Using the Azure Monitor REST API from Google Apps Script

Updated on Wednesday, May 13, 2020

Average Server Response Time in Azure Metrics

This post describes how to get metrics (in this case average response time) from an Azure App Service into a Google Sheet. I’m doing this so I can go from the sheet to a Data Studio dashboard. I already have a report in Data Studio that pulls from Ads, Analytics and other sources. I’d rather spend hours adding Azure there than be forced to have one more tab open. You might have different reasons. Read on. 

  1. Create a Google Sheet and give it a memorable name. Rename the first sheet to AvgResponseTime and put ‘Date’ in A1 and ‘Average Response Time’ in B1.
  2. Create a script (Script editor from the Tools menu) and give that a good name as well.
  3. In the script editor pick Libraries from the Resources menu. Enter 1B7FSrk5Zi6L1rSxxTDgDEUsPzlukDsi4KGuTMorsTQHhGBzBkMun4iDF which is the Google OAuth library, pick the latest version and click Save.
  4. Select Project properties from the File menu and make a note of the Script ID.
  5. Log into your Azure Console and then go to https://resources.azure.com/. You are looking for a metricdefinitions node for the resource that you want to monitor. In my case it’s subscriptions / MyName Subscription / resourceGroups / providers / Microsoft.Web / sites / MySite / metricdefintions. Browse through this list to find the id of the metric you’re interested in. For me it’s AverageResponseTime. Finding this was the hardest part. Microsoft’s documentation for resourceUri is literally ‘The identifier of the resource.’ Why even bother Microsoft? Make a note of the id and remove the ‘metricDefinitions/AverageResponseTime’ from the end, because of course the ID isn’t quite right for some reason. Mine looks something like this: /subscriptions/mylongid/resourceGroups/mysomethingResourceGroup/providers/Microsoft.Web/sites/mysiteid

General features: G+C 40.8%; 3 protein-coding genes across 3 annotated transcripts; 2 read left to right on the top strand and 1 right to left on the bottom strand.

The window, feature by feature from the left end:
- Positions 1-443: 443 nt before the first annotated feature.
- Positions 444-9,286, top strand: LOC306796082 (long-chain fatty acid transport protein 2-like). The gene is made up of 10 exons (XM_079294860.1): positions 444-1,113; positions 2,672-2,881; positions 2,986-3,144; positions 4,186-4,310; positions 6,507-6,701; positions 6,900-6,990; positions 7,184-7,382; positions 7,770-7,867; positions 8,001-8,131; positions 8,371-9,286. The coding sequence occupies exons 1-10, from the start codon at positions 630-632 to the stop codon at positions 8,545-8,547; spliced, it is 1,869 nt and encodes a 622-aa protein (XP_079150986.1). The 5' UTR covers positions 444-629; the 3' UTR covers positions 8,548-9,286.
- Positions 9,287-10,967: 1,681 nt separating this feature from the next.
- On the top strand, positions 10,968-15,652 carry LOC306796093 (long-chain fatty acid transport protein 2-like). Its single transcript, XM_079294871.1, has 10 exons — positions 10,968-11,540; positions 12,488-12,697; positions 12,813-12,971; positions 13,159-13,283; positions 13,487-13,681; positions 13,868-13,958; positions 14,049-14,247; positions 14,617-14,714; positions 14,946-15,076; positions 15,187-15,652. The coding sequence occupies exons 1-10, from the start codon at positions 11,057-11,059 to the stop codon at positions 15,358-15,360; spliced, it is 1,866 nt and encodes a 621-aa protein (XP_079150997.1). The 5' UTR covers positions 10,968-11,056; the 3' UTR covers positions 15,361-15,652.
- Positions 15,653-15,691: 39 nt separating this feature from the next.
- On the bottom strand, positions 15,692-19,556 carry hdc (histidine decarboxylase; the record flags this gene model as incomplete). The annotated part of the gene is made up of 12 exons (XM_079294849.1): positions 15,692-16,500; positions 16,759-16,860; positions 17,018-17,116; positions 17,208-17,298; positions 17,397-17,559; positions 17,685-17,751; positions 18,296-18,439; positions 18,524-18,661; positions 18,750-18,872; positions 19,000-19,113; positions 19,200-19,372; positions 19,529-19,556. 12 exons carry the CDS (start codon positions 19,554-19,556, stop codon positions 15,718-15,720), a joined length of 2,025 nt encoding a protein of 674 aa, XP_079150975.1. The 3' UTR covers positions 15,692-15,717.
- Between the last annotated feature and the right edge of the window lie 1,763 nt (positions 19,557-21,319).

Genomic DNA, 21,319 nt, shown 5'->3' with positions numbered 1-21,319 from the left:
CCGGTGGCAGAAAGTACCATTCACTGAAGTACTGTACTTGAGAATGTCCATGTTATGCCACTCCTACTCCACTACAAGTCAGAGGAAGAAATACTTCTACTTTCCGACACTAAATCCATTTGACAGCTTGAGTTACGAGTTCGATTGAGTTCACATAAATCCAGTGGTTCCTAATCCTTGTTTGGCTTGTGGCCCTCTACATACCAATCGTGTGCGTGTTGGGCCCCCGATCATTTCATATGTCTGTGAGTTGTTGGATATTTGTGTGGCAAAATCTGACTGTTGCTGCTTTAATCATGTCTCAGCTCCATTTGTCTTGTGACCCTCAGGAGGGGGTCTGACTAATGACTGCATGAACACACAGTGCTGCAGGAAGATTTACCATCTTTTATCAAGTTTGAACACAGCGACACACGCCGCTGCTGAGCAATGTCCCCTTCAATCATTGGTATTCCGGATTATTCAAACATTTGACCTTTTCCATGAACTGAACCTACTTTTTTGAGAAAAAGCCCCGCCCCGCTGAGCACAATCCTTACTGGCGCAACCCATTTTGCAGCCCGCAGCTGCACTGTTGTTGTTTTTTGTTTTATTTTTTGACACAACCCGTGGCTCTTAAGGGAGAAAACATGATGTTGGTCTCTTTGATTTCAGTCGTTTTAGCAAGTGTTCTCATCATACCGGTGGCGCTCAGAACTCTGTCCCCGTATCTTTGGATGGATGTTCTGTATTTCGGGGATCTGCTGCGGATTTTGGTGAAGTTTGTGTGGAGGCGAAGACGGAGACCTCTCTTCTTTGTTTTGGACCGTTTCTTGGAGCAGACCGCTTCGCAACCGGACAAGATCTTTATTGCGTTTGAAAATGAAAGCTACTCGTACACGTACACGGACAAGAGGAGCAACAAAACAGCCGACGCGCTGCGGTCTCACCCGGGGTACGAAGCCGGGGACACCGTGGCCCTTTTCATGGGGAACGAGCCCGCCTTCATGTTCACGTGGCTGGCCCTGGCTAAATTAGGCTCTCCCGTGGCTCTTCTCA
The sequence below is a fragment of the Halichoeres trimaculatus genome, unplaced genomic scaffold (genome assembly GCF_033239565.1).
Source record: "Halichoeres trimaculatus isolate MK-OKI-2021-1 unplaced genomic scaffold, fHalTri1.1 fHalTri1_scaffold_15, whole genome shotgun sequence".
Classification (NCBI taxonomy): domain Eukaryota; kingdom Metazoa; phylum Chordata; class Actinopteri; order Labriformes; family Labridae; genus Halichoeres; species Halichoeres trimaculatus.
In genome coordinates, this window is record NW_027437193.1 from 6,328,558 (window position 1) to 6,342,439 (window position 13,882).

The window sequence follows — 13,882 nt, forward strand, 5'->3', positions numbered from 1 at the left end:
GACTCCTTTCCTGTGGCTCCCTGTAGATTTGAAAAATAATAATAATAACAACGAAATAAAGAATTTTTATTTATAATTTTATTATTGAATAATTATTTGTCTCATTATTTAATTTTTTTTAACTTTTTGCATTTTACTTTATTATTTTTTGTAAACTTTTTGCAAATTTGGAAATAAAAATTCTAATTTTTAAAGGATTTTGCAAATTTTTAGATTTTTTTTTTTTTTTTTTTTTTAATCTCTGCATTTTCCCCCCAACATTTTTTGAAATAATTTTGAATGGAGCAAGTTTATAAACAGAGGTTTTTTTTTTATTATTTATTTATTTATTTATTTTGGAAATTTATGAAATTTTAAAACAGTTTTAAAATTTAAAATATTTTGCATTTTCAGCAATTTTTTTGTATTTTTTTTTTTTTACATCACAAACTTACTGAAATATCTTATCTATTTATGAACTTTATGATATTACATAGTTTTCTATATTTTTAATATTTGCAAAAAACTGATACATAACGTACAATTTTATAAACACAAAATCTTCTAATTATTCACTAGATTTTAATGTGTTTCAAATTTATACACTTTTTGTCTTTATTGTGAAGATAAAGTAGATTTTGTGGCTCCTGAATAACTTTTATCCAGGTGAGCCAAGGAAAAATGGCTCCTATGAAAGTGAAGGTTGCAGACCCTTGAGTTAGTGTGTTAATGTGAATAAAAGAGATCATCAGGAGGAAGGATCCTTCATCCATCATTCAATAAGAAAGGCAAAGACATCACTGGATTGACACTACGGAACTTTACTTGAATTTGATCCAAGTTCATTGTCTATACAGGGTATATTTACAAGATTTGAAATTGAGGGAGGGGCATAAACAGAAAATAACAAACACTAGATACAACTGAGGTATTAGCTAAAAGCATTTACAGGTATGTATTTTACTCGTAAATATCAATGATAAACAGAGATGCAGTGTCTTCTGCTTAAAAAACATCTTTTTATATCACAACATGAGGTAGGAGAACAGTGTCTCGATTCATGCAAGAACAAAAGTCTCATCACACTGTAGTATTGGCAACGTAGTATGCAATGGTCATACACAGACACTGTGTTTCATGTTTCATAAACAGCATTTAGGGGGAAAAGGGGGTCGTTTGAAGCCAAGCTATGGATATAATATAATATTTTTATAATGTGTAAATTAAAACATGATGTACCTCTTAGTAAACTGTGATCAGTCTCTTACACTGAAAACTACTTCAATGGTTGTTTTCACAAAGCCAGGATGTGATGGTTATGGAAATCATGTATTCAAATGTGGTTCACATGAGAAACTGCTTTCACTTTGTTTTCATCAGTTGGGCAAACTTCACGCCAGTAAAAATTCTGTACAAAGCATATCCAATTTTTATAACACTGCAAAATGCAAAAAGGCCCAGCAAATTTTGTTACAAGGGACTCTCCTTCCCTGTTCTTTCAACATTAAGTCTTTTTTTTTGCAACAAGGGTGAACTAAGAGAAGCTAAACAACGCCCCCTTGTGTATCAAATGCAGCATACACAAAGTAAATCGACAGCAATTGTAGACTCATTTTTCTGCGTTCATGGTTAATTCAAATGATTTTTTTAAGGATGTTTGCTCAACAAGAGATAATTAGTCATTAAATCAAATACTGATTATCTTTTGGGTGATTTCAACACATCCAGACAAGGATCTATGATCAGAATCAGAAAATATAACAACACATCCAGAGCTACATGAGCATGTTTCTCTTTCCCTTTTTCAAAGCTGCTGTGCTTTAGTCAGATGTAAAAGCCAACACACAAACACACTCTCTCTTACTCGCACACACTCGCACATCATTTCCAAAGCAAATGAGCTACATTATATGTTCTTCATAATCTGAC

6. Go back to the Azure Console and open Azure Active Directory. Select App registrations under Manage and create a New registration. Time to come up with another name. You probably want ‘Accounts in this organizational directory only’. The redirect URL is https://script.google.com/macros/d/SCRIPTID/usercallback - replace SCRIPTID with the Script ID you made a note of in step 4.
  7. Click the View API permissions button, then Add a permission and then pick Azure Service Management. I’m using Delegated permissions and the user_impersonation permission. Then click Grant admin consent for Default Directory.
  8. Go to Certificates & secrets (under manage) and create a new client secret. Make a careful note of it.
  9. Go to Authentication (under Manage), check Access tokens under Implicit grant and then click Save at the top of the page.
  10. Go to Overview and make a note of your Application (client) ID and Directory (tennant) ID.
  11. You are getting close! Go to the script editor (from step 2) and paste in the code at the bottom of this post. There are four variables to enter at the top of the script. ClientID and TennantID are from step 10. ClientSecret is from step 8. ResourceID is from step 5. Save the script.
  12. Reload the spreadsheet (back from step 1). You should get an Azure Monitor menu item. Choose Authorize from this menu. Google will ask you to authorize the script, do this for the Google account you’re using. Choose Authorize again, this time a sidebar will appear with a link. Follow the link and authorize against Azure (if you’re logged in this might just go directly to success). If you get authorization errors in the future run this step again. If that does help use Reset Settings and then try again.
  13. You should be ready to get data. Choose Fetch Data from the Azure Monitor menu. If this doesn’t work check through steps 1-12 carefully again!
  14. Last step - automate. Go back to the script editor. Choose Current project’s triggers from the Edit menu. Add a trigger (the small blue button hidden at the bottom right of the screen - not everything needs a floating action button Google!) to run fetchData daily at some reasonable time.